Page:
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27th November 2015
Nexen fine for taking water from B.C. lake a ‘slap on the wrist’

Nexen Energy, the Canadian subsidiary of a Chinese state-run oil corporation, has pleaded guilty to damaging the habitat of a lake in northeastern B.C. by taking water for a nearby fracking operation, which violated its water licence.

The Calgary-based company, owned by the Chinese National Offshore Oil Corp., has agreed to pay $75,000 in fines, all but $1,000 of which will go to a Victoria-based environmental conservation charity, a clerk at the Fort Nelson Provincial Court said.

Lana Lowe, director of the Fort Nelson First Nation’s Lands and Resources Department, said she was disappointed with the amount the company was fined, which she called a “slap on the wrist.”

She said neither Nexen nor the government had “an understanding of the hydrology of the area” and added that “there’s still no baseline data collection” on the health of the region’s watersheds. She said that the $74,000 Nexen agreed to pay the non-profit Habitat Conservation Trust Foundation would be better used to bolster the environmental protections of the first nation’s traditional territory, which sits atop three of the province’s four shale gas fields undergoing hydraulic fracturing. (The charity supplies grants to people across the province with proposals that benefit fish, wildlife and habitat.)

“There’s very limited water monitoring and there’s still no water management planning happening in our territories and that’s something we want to do with B.C.,” Ms. Lowe said.

Brittney Price, a spokeswoman for Calgary-based Nexen, said in an e-mailed statement that the company respects the sentence and has implemented “additional monitoring and communications protocols.”

“We remain committed to engaging all our stakeholders near our Northeast B.C. operations, and to the health and safety of our employees, contractors, the environment and the communities where we operate,” her statement read.

In September, B.C.’s Environmental Appeal Board cancelled the remaining two and a half years of Nexen’s “fundamentally flawed” licence to withdraw 2.5 million cubic metres of water annually from North Tsea Lake, which kept the company’s nearby fracking operations running. The board found the company provided inadequate water data to secure the licence and, at points, the government “was unclear with the First Nation regarding the consultation process.”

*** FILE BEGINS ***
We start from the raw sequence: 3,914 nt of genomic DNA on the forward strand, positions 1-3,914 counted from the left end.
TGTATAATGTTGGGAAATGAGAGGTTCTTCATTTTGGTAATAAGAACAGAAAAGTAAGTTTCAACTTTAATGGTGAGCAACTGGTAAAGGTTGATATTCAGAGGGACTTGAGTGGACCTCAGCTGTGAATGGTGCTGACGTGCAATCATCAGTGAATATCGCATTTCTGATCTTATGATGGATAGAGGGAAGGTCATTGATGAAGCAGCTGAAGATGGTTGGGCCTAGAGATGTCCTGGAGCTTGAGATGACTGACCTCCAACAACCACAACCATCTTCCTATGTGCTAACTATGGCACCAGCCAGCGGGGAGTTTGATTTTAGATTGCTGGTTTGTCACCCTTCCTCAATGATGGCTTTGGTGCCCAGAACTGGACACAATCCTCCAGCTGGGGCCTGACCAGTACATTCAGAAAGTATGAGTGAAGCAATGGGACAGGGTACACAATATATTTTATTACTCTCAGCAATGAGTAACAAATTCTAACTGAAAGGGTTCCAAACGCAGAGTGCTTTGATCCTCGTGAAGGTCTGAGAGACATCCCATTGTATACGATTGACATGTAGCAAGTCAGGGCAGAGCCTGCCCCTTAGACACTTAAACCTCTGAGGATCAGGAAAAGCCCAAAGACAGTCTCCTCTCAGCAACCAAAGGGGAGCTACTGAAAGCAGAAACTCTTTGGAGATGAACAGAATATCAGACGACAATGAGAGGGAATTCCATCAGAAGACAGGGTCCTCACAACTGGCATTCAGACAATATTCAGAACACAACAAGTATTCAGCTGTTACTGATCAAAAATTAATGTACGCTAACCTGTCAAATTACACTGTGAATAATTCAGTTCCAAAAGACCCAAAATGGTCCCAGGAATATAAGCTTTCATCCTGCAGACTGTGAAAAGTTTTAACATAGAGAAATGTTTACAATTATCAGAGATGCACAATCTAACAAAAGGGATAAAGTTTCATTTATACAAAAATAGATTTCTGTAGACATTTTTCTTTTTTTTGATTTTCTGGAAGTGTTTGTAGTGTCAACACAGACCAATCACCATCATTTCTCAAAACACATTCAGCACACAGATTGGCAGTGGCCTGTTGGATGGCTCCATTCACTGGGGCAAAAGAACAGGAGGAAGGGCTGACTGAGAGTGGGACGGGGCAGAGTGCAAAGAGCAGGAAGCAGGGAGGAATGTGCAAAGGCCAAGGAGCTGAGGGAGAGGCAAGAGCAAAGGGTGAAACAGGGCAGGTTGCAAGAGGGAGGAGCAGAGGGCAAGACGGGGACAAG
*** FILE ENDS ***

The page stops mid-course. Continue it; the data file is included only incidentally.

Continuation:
The area went through a drought in the summer of 2012, but the company continued to withdraw water, which depleted the water level of the lake, damaged vegetation and likely harmed fish stocks. A local person informed the first nation’s leaders of the ongoing depletion, but the provincial government took more than five months to respond to the Fort Nelson’s complaint, Ms. Lowe said.

A government spokesman said on Thursday that the Ministry of Forests, Lands and Natural Resource Operations was delayed by the company in assessing information surrounding the complaint.

Fort Nelson First Nation Chief Liz Logan said the Wednesday’s fines were “a long time coming” and hoped that such violations were rare in her traditional territory.

“This is one that has come to our attention, and I hope that it’s not part of a wider problem,” Chief Logan said. “We are doing our homework, we’re watching what’s going on in our territory.

“It’s unfortunate that we have to go so far as going to court and going to the environmental appeal board, but that’s what good stewardship’s about.”

She said her nation of about 800 people is committed to maintaining a good working relationship with the industry.

“That’s the only economy up here right now,” Chief Logan said. “We don’t have forestry, we don’t have mining, we don’t have anything else.

“So that’s where our people work.”

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